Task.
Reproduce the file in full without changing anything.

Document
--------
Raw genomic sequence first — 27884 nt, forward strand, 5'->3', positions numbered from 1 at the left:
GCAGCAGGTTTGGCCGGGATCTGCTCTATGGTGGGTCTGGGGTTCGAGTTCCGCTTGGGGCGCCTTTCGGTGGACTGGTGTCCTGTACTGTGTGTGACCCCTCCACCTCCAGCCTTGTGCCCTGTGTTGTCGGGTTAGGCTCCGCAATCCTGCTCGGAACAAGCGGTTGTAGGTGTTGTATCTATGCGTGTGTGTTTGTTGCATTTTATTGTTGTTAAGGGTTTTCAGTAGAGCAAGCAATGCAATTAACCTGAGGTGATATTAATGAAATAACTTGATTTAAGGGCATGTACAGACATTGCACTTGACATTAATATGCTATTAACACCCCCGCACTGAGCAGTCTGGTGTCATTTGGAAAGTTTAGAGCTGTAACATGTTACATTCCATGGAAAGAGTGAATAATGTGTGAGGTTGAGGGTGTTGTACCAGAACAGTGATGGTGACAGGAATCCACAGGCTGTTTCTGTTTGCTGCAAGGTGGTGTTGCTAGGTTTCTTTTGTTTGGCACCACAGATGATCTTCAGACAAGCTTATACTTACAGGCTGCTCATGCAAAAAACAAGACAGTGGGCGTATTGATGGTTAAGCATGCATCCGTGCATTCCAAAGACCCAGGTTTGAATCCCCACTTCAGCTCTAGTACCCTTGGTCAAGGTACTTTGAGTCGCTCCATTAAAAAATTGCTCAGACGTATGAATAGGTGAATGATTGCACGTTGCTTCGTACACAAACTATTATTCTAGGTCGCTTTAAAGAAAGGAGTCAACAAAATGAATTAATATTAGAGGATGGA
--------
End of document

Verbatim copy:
Raw genomic sequence first — 27884 nt, forward strand, 5'->3', positions numbered from 1 at the left:
GCAGCAGGTTTGGCCGGGATCTGCTCTATGGTGGGTCTGGGGTTCGAGTTCCGCTTGGGGCGCCTTTCGGTGGACTGGTGTCCTGTACTGTGTGTGACCCCTCCACCTCCAGCCTTGTGCCCTGTGTTGTCGGGTTAGGCTCCGCAATCCTGCTCGGAACAAGCGGTTGTAGGTGTTGTATCTATGCGTGTGTGTTTGTTGCATTTTATTGTTGTTAAGGGTTTTCAGTAGAGCAAGCAATGCAATTAACCTGAGGTGATATTAATGAAATAACTTGATTTAAGGGCATGTACAGACATTGCACTTGACATTAATATGCTATTAACACCCCCGCACTGAGCAGTCTGGTGTCATTTGGAAAGTTTAGAGCTGTAACATGTTACATTCCATGGAAAGAGTGAATAATGTGTGAGGTTGAGGGTGTTGTACCAGAACAGTGATGGTGACAGGAATCCACAGGCTGTTTCTGTTTGCTGCAAGGTGGTGTTGCTAGGTTTCTTTTGTTTGGCACCACAGATGATCTTCAGACAAGCTTATACTTACAGGCTGCTCATGCAAAAAACAAGACAGTGGGCGTATTGATGGTTAAGCATGCATCCGTGCATTCCAAAGACCCAGGTTTGAATCCCCACTTCAGCTCTAGTACCCTTGGTCAAGGTACTTTGAGTCGCTCCATTAAAAAATTGCTCAGACGTATGAATAGGTGAATGATTGCACGTTGCTTCGTACACAAACTATTATTCTAGGTCGCTTTAAAGAAAGGAGTCAACAAAATGAATTAATATTAGAGGATGGA